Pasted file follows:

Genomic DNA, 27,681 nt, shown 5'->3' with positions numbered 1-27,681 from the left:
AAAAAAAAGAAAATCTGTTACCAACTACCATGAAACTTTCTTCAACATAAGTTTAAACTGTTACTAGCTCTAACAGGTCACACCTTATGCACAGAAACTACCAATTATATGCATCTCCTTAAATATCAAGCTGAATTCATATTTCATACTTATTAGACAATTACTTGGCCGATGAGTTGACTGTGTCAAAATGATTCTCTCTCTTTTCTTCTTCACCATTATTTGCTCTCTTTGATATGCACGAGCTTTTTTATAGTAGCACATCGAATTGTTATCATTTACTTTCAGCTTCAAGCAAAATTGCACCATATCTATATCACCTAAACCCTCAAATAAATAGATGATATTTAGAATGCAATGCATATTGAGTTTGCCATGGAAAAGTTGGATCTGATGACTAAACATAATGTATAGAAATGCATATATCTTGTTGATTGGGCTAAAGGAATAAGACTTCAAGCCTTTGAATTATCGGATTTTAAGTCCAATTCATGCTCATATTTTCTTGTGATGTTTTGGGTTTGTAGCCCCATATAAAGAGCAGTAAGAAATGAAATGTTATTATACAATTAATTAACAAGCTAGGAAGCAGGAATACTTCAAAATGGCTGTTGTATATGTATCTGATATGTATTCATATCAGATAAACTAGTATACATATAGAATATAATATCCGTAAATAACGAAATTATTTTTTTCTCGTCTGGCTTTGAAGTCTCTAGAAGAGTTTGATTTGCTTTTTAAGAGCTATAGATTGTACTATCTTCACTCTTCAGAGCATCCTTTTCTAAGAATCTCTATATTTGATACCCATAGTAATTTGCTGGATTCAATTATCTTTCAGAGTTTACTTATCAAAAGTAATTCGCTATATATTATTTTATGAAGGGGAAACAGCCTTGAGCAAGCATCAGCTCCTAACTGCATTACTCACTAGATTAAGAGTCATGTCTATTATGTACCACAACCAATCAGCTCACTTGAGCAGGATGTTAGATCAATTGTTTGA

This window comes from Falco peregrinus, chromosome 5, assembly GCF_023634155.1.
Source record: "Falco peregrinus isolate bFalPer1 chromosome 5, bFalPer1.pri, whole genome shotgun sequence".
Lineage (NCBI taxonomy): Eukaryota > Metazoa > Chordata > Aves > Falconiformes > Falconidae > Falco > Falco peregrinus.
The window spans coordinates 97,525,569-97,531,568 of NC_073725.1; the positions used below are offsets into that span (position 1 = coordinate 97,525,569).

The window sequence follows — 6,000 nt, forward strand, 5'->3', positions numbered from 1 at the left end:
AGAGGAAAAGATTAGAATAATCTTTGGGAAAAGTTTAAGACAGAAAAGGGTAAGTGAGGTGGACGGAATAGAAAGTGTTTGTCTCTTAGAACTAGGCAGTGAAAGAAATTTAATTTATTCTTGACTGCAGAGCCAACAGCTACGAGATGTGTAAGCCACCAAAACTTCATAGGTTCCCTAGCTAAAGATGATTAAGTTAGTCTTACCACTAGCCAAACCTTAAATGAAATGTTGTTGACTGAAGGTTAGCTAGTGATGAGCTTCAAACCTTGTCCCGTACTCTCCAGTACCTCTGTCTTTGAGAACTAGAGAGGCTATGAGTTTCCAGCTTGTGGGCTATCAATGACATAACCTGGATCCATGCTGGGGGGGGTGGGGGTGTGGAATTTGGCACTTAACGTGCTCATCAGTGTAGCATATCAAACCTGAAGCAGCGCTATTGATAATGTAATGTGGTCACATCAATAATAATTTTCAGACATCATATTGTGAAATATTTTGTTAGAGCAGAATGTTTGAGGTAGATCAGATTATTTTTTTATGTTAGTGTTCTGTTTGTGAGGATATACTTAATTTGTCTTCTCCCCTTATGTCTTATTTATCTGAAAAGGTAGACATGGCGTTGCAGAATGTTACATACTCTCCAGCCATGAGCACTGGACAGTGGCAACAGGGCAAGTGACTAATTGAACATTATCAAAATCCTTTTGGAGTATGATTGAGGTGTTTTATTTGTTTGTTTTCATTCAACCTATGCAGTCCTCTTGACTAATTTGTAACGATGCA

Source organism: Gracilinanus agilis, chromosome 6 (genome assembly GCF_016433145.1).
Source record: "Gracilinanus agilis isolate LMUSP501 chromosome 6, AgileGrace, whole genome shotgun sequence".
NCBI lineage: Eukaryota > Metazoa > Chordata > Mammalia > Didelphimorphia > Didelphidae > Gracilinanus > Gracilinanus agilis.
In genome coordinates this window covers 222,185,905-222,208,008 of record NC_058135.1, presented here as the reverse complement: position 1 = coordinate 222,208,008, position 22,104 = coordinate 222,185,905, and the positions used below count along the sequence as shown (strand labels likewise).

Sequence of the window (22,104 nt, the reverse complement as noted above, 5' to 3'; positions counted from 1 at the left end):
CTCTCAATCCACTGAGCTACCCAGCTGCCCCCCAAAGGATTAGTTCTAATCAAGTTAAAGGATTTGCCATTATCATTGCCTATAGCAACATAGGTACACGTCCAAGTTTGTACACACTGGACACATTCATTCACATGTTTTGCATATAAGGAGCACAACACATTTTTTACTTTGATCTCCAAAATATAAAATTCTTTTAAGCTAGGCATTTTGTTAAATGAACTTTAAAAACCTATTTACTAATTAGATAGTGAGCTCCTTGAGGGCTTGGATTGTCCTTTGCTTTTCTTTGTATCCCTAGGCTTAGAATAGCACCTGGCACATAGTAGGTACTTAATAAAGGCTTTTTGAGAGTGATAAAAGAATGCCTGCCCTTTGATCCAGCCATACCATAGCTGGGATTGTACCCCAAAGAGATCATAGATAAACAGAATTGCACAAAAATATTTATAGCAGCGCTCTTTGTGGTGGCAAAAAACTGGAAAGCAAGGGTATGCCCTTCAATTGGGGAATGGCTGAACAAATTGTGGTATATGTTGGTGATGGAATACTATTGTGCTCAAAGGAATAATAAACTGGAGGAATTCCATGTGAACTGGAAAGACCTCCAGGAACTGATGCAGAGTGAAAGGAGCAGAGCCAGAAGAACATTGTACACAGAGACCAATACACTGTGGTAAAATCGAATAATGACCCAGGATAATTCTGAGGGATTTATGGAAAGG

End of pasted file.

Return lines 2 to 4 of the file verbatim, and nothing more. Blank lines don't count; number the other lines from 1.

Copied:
AAAAAAAAGAAAATCTGTTACCAACTACCATGAAACTTTCTTCAACATAAGTTTAAACTGTTACTAGCTCTAACAGGTCACACCTTATGCACAGAAACTACCAATTATATGCATCTCCTTAAATATCAAGCTGAATTCATATTTCATACTTATTAGACAATTACTTGGCCGATGAGTTGACTGTGTCAAAATGATTCTCTCTCTTTTCTTCTTCACCATTATTTGCTCTCTTTGATATGCACGAGCTTTTTTATAGTAGCACATCGAATTGTTATCATTTACTTTCAGCTTCAAGCAAAATTGCACCATATCTATATCACCTAAACCCTCAAATAAATAGATGATATTTAGAATGCAATGCATATTGAGTTTGCCATGGAAAAGTTGGATCTGATGACTAAACATAATGTATAGAAATGCATATATCTTGTTGATTGGGCTAAAGGAATAAGACTTCAAGCCTTTGAATTATCGGATTTTAAGTCCAATTCATGCTCATATTTTCTTGTGATGTTTTGGGTTTGTAGCCCCATATAAAGAGCAGTAAGAAATGAAATGTTATTATACAATTAATTAACAAGCTAGGAAGCAGGAATACTTCAAAATGGCTGTTGTATATGTATCTGATATGTATTCATATCAGATAAACTAGTATACATATAGAATATAATATCCGTAAATAACGAAATTATTTTTTTCTCGTCTGGCTTTGAAGTCTCTAGAAGAGTTTGATTTGCTTTTTAAGAGCTATAGATTGTACTATCTTCACTCTTCAGAGCATCCTTTTCTAAGAATCTCTATATTTGATACCCATAGTAATTTGCTGGATTCAATTATCTTTCAGAGTTTACTTATCAAAAGTAATTCGCTATATATTATTTTATGAAGGGGAAACAGCCTTGAGCAAGCATCAGCTCCTAACTGCATTACTCACTAGATTAAGAGTCATGTCTATTATGTACCACAACCAATCAGCTCACTTGAGCAGGATGTTAGATCAATTGTTTGA

This window comes from Falco peregrinus, chromosome 5, assembly GCF_023634155.1.
Source record: "Falco peregrinus isolate bFalPer1 chromosome 5, bFalPer1.pri, whole genome shotgun sequence".